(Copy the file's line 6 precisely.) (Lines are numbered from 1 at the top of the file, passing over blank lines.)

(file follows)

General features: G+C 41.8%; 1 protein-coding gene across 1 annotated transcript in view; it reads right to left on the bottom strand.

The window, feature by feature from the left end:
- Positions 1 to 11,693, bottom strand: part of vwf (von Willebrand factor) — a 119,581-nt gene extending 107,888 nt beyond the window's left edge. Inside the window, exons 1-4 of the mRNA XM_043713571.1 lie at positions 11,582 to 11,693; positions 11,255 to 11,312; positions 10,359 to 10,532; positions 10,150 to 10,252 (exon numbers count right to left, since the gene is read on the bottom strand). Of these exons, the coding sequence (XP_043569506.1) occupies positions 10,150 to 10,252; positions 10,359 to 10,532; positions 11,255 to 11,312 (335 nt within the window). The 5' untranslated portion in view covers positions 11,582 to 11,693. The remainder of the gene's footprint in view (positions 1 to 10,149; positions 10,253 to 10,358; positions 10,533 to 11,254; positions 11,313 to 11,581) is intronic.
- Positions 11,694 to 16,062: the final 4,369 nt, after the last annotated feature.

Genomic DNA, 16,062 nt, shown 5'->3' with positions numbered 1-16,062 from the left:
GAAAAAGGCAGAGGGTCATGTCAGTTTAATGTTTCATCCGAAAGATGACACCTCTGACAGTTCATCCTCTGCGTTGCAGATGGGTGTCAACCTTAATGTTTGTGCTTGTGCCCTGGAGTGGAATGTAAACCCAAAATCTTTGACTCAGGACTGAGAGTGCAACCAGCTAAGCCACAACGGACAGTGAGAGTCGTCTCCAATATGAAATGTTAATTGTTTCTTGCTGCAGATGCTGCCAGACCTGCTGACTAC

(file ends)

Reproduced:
GAAAAAGGCAGAGGGTCATGTCAGTTTAATGTTTCATCCGAAAGATGACACCTCTGACAGTTCATCCTCTGCGTTGCAGATGGGTGTCAACCTTAATGTTTGTGCTTGTGCCCTGGAGTGGAATGTAAACCCAAAATCTTTGACTCAGGACTGAGAGTGCAACCAGCTAAGCCACAACGGACAGTGAGAGTCGTCTCCAATATGAAATGTTAATTGTTTCTTGCTGCAGATGCTGCCAGACCTGCTGACTAC